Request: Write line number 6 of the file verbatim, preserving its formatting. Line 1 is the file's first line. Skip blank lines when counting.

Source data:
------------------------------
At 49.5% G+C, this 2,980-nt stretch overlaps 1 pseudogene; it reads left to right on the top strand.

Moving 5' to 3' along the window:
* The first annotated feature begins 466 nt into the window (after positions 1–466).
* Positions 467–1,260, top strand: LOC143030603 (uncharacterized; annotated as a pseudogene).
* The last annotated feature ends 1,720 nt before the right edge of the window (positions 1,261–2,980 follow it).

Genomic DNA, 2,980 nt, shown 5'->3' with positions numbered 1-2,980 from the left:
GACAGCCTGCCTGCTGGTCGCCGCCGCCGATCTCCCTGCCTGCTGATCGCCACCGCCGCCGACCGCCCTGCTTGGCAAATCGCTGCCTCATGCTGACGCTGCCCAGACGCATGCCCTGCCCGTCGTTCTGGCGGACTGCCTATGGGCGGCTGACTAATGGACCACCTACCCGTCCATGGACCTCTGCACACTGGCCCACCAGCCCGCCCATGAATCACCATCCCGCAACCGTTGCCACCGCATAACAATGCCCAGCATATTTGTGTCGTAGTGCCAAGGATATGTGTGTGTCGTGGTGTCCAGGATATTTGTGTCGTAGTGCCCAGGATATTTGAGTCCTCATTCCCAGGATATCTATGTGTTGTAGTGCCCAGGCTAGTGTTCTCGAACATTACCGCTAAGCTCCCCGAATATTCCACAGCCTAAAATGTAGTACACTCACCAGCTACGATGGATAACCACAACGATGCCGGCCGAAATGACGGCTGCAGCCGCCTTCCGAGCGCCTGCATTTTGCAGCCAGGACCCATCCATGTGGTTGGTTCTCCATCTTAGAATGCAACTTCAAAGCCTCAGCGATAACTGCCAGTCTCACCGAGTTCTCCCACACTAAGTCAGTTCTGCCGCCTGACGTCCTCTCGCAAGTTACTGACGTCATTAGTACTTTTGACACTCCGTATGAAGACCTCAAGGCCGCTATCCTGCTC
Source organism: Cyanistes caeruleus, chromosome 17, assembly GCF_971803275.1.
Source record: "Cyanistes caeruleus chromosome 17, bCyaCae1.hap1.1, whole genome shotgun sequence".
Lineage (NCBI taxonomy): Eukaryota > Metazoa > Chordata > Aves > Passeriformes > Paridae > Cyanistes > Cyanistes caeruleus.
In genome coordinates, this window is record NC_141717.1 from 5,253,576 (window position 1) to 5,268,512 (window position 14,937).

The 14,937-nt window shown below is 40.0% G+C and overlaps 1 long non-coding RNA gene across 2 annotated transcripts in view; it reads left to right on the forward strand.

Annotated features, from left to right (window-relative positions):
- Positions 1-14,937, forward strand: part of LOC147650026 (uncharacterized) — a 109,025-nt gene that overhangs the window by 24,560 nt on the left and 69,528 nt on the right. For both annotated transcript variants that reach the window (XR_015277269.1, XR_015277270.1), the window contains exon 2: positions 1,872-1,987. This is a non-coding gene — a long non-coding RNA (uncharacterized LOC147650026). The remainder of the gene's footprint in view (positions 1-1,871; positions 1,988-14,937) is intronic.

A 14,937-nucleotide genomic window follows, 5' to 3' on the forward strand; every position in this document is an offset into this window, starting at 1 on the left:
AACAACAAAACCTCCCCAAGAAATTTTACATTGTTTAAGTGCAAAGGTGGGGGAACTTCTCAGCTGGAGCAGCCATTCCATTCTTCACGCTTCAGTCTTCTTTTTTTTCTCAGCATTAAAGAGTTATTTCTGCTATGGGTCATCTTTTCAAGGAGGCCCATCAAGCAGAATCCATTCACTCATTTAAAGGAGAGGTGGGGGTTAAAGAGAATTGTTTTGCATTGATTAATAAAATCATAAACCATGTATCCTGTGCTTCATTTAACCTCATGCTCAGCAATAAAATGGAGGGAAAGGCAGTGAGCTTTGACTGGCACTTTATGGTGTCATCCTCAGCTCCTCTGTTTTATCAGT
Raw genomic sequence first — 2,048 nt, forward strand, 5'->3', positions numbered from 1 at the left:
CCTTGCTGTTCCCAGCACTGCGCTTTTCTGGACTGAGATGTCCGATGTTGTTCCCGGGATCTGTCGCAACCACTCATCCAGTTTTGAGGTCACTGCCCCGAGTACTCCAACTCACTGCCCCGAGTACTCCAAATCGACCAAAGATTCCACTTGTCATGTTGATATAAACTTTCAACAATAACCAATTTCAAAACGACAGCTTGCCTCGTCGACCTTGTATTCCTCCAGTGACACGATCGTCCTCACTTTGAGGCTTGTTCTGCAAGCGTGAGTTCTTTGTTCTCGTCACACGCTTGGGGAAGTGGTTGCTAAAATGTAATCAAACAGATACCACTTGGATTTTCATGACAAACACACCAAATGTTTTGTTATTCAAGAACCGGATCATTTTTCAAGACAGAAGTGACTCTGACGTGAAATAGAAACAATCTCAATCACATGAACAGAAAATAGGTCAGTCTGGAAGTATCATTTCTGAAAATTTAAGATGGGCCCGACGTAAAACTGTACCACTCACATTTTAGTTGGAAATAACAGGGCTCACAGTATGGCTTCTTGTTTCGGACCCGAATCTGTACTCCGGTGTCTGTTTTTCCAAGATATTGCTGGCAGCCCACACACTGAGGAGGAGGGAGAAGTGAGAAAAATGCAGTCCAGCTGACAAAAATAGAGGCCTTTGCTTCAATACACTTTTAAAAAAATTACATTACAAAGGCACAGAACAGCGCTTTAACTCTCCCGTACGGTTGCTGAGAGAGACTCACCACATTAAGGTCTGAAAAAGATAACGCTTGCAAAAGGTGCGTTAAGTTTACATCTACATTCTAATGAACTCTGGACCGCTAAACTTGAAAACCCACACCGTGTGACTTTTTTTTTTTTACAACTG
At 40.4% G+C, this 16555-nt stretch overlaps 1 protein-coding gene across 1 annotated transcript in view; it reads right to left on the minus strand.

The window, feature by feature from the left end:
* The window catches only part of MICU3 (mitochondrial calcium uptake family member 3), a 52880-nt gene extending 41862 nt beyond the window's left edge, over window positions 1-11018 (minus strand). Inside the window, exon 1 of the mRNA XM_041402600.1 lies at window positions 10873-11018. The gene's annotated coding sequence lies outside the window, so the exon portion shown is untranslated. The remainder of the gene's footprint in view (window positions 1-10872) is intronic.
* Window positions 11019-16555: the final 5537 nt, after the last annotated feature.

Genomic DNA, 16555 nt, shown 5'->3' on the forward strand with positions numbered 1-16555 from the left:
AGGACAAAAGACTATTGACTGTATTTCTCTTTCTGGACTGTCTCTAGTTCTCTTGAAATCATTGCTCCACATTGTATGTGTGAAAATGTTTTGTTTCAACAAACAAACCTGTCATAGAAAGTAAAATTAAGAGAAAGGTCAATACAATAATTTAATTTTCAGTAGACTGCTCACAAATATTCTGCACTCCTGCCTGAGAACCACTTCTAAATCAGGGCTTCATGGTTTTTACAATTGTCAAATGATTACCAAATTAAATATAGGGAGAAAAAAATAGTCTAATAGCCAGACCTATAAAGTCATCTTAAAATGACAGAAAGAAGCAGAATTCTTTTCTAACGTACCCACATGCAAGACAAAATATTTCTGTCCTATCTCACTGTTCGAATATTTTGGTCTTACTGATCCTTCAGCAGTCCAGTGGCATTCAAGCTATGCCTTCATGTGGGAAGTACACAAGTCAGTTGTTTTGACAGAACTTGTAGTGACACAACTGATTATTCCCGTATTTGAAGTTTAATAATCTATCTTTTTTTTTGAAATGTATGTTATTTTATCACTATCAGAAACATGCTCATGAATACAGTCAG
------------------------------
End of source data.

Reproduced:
Genomic DNA, 2,980 nt, shown 5'->3' with positions numbered 1-2,980 from the left: